Shepherding a Self-Published Picture Book to Success: A Conversation with Literary Agent Brenda Bowen

The SheepOver

Note from Jane: Today’s guest post is an interview with literary agent Brenda Bowen (@bbowen949) by Sangeeta Mehta (@sangeeta_editor), a former acquiring editor of children’s books at Little, Brown and Simon & Schuster, who runs her own editorial services company.

Given the high costs of producing picture books and the challenges of distributing them, self-publishing hasn’t yet taken off for picture book writers as it has for writers of other categories. But this past fall, two self-published picture books made headlines for their transition from independent to traditional publishing.

First, Swedish author Carl-Johan Forssén Ehrlin received a seven-figure, two-book deal from Random House US and Penguin Random House UK for The Rabbit Who Wants to Fall Asleep. Then, Vermont-based writers and farm owners John and Jennifer Churchman received a six-figure, three-book deal from Little, Brown Books for Young Readers (LBYR) for their self-published book, Sweet Pea & Friends: The SheepOver.

I spoke with Brenda Bowen, an agent with Sanford J. Greenburger Associates who offered representation to the Churchmans shortly after reading a review, about how the authors created a book that led to a deal with a major publishing house at auction.

SANGEETA MEHTA: Platform doesn’t generally matter for children’s book authors, but John and Jennifer Churchman have an especially intriguing personal story. How did it play a role in your decision to represent them? Do you think your decision would have been different had you seen a copy of the self-published edition of The SheepOver—which is stunning in itself in terms of the photography—without knowing anything about the authors?

The cover for Sweet Pea & Friends: The SheepOverBRENDA BOWEN: Knowing that John and Jennifer were so invested in Sweet Pea’s story [Sweet Pea is the name of the Churchmans’ lamb featured in The SheepOver], and that they had begun sharing that story with a much larger community, did make a difference to me.

But this all happened in just a few seconds—Malcolm Gladwell’s “blink” phenomenon—as I read the original Publishers Weekly blog about the Churchmans, went to their Facebook page, and sent them a message.

Prior to receiving a book deal with LBYR, the Churchmans were planning to start their own press to produce future books about their farm animals. John’s photography background, Jennifer’s editing background, and their combined business savvy would have qualified them to do this, but an established publisher of course brings added value—in this case, publicity on the CBS Evening News.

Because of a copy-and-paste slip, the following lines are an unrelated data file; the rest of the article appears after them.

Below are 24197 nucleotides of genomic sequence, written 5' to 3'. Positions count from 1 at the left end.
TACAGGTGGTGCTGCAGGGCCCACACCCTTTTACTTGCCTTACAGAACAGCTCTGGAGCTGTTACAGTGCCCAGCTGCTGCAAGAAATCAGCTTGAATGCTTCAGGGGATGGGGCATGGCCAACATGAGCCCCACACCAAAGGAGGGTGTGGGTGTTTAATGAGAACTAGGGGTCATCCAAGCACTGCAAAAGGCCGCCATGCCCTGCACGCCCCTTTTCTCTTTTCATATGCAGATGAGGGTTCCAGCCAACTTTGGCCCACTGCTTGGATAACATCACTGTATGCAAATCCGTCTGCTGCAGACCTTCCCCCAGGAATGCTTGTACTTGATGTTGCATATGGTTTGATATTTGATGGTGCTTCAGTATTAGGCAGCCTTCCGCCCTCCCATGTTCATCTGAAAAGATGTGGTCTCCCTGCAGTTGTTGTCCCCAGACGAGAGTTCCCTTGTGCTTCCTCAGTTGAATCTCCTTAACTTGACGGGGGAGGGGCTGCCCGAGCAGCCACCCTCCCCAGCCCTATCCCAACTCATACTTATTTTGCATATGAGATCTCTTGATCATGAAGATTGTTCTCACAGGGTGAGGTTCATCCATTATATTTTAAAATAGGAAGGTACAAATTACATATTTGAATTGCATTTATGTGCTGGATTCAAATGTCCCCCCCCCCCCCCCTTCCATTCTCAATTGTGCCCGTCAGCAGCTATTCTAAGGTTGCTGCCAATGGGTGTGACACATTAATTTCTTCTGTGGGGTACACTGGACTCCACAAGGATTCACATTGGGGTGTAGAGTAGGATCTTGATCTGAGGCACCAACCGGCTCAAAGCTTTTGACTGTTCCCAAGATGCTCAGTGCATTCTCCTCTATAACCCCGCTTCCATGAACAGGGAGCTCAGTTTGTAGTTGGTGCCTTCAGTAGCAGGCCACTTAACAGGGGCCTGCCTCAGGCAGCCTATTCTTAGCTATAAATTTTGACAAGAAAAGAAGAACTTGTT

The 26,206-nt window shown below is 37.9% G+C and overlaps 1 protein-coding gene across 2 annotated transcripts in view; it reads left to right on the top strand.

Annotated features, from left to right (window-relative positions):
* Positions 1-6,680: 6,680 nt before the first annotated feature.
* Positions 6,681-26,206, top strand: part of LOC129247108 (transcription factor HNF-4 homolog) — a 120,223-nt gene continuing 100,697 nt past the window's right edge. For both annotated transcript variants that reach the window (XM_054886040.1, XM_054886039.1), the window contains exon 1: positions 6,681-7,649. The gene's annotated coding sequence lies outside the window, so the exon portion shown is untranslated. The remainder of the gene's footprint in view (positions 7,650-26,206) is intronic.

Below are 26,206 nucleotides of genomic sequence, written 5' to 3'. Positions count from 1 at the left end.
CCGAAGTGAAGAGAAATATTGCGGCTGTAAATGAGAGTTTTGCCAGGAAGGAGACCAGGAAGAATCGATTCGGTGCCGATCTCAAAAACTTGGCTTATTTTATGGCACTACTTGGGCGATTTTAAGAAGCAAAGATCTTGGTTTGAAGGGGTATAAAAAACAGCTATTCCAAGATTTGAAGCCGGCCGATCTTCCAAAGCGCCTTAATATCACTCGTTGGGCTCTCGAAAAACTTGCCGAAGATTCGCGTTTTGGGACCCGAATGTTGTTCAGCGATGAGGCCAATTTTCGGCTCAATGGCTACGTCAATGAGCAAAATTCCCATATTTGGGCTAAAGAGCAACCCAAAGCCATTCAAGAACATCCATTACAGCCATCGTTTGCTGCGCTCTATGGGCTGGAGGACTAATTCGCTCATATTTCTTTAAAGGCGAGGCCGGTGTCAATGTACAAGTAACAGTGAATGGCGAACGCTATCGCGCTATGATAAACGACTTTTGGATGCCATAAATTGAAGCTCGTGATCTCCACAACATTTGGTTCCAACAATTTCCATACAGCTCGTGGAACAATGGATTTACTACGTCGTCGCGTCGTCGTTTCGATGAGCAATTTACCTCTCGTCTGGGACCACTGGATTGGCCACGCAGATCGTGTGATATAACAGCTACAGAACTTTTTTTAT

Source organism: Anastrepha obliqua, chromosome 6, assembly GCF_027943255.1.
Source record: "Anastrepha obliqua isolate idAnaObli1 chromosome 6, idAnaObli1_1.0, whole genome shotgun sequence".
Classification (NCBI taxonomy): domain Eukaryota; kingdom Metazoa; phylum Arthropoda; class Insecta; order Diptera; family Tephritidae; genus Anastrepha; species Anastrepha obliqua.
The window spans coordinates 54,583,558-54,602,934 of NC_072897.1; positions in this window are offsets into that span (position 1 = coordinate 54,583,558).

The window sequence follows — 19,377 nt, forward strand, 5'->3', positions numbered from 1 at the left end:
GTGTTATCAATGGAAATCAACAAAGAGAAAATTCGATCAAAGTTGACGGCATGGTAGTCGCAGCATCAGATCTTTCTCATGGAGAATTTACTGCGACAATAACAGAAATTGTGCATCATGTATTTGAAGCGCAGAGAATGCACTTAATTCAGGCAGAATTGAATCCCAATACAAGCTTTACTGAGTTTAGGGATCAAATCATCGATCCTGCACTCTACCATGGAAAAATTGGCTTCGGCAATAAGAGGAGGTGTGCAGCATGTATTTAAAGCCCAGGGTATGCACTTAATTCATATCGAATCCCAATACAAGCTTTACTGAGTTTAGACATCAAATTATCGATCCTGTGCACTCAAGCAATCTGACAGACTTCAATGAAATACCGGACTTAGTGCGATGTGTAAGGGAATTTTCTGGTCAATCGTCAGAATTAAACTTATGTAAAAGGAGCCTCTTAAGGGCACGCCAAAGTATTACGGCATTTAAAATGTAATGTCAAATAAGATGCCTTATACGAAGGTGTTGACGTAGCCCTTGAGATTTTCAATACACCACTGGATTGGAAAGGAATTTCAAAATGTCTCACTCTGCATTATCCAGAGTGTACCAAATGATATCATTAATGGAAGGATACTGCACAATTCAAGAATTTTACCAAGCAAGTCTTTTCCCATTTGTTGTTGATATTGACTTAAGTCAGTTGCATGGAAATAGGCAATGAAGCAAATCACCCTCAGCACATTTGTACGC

What else does LBYR—or any large publisher—bring to the table? Aside from higher royalties, how would the Churchmans have benefited by continuing to publish on their own?

Jennifer Churchman was actually about to run an ad to recruit staff for Sweet Pea Press as the PW article ran. She and John very carefully considered what it would mean to run a publishing business, both the pros and the cons, and decided to go a different route. Little, Brown Books for Young Readers brought a lot to the table—expertise, distribution, marketing and publicity, and of course, an advance up front. But the first three items on that list were the most important to the Churchmans. They wanted to free up their own time to tend their farm and create more books about the animals there. The deal with Little, Brown enables them to do that. In addition, LBYR made the book a top priority.

Everything changed for the Churchmans following Elizabeth Bluemle’s review of The SheepOver in Publishers Weekly’s Shelf Talker blog in October. What is the takeaway message for self-published authors? To test the market with industry experts? To begin their marketing efforts locally—at local bookstores, schools, and libraries? To not discount the importance of securing reviews?

The takeaway message to self-published authors is to spend a lot of time and thought putting your book together. The Churchmans looked at formats and chose the largest trim size that could fit comfortably on standard shelves. They printed the book on 100lb paper—heavier stock than most traditional publishers can use—and also used extra heavy board for the hardcover case. They hired an editor to help them shape the text. And they mounted a Kickstarter campaign to fund their upfront costs. They took a lot of care.

Once the book was published, they truly believed in it and felt others would, too. That’s the moment to take the book to booksellers and librarians and teachers—when you have something that stands out in the marketplace and that’s backed by the courage of your own convictions.

According to the Publishers Weekly article that broke the deal news, the contract for The SheepOver was signed on a Thursday, the authors uploaded the files on a Friday, and LBYR started printing the following Monday.